Military Discipline and Accountability: Traditional Approaches or New Standards for a New Millenium?
NATIONAL WAR COLL WASHINGTON DC
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1997 was a banner year for military scandals. Kelly Flinn, Sergeant Major of the Army Gene McKinney, the Aberdeen sexual harassment fiasco, General Joseph Ralston, and General Terry Schwalier were just a few of the issues and people in the national spotlight causing Americans to wonder what kind of military their tax dollars are supporting. Add to this the interminable sex scandal involving the President of the United States and one naturally wonders whether the government deserves the publics confidence From the Commander-in-Chief down, these well-publicized spots of decay in the military-an institution consistently among the most respected in this nation have given it an undeserved black eye. In the past, the military has usually been able to pick itself up and dust itself off after taking such punches. Learning from these experiences has often made it stronger and better able to avoid them in the future. One of the best contemporary examples of this desire to emerge stronger after humiliation and embarrassment was the healing process the Navy is still going through following its Tailhook scandal. Though painful, by holding many of the principal actors accountable for their criminal offenses and leadership failures, the Navys catharsis has made its standards and expectations clearer than they have been in a long time. Fortunately, at that time, many agreed that holding Tailhooks major culprits accountable was an integral part of the healing process. Even Congress got into the act when it denied promotion to several officers whom it considered unfit because of their involvement.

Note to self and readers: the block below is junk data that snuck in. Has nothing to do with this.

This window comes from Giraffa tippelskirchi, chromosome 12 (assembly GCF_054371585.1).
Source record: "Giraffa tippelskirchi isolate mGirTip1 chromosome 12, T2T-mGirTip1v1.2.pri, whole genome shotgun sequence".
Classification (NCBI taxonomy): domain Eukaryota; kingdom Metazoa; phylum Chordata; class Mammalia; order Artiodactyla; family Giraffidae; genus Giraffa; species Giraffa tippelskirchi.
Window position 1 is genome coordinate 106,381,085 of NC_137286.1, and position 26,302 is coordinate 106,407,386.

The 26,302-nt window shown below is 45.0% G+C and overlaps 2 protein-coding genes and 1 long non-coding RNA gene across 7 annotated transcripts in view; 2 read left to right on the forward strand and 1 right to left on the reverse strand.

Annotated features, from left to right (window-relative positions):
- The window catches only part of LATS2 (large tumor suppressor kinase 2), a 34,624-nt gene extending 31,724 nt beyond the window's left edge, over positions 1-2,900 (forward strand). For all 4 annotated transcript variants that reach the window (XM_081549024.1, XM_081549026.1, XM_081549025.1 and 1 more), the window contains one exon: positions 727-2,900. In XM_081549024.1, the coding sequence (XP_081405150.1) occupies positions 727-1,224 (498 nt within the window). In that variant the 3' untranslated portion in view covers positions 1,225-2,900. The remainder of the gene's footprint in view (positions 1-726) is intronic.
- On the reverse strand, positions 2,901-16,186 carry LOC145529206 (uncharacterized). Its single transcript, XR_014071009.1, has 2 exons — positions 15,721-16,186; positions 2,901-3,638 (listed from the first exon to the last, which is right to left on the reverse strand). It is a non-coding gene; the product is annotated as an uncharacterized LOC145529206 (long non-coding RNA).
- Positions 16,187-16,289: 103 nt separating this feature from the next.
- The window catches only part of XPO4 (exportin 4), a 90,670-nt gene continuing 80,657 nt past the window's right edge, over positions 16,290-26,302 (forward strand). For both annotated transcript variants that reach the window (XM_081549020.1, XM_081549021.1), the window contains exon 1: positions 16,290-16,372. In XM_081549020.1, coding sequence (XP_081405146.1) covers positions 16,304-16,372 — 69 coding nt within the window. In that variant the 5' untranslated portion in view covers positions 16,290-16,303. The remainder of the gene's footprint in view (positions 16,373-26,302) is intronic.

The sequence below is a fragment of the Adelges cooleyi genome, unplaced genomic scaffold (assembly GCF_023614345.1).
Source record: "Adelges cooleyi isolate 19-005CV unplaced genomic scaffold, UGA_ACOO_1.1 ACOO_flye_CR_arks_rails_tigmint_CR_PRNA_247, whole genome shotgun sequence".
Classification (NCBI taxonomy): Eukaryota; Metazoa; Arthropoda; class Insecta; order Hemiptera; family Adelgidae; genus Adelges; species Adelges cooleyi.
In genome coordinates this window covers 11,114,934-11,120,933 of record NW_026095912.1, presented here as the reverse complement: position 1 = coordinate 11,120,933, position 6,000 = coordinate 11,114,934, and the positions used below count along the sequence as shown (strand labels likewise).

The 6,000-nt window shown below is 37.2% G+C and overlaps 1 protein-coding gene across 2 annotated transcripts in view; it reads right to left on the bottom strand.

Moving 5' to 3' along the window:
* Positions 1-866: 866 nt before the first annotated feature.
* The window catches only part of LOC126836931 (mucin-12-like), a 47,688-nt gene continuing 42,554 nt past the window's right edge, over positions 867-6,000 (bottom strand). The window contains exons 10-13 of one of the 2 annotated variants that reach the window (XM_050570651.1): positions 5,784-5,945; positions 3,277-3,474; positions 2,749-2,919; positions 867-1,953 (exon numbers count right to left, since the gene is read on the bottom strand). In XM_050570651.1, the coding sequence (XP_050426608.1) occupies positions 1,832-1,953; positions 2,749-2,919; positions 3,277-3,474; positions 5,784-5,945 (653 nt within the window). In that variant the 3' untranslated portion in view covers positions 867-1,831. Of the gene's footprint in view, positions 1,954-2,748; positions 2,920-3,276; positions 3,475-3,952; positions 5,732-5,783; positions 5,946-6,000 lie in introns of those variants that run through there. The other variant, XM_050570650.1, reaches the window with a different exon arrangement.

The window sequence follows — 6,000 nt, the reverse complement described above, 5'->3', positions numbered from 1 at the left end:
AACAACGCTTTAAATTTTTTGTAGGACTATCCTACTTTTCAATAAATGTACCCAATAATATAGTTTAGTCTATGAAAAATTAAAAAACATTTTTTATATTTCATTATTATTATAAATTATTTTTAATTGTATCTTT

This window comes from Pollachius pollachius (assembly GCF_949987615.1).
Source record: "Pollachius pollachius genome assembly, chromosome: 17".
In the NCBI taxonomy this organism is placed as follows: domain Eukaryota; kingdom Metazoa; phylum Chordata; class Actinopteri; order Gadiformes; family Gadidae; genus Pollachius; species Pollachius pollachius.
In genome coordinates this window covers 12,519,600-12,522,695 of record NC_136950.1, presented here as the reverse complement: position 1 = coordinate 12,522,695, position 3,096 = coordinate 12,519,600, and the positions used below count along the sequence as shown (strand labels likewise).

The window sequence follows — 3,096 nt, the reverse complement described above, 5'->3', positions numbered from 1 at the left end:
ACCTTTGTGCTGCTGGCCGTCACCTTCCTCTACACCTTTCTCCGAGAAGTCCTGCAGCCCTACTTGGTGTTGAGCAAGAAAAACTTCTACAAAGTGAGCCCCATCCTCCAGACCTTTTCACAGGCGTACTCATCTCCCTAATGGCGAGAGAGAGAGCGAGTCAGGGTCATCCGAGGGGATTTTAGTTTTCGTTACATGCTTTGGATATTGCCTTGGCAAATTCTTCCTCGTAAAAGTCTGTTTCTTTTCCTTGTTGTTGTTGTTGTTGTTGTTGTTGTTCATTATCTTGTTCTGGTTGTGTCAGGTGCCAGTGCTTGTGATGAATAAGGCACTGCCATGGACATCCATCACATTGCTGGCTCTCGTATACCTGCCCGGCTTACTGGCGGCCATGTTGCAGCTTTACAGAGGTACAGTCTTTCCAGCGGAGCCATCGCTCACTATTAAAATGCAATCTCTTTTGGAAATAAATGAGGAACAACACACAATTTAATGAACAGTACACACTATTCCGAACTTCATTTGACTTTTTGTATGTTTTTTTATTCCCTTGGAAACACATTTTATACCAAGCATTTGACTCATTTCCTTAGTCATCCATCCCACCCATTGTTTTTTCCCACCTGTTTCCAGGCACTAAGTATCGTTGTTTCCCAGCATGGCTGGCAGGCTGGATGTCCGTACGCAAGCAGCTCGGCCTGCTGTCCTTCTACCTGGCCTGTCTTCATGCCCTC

- Government and Political Science
- Sociology and Law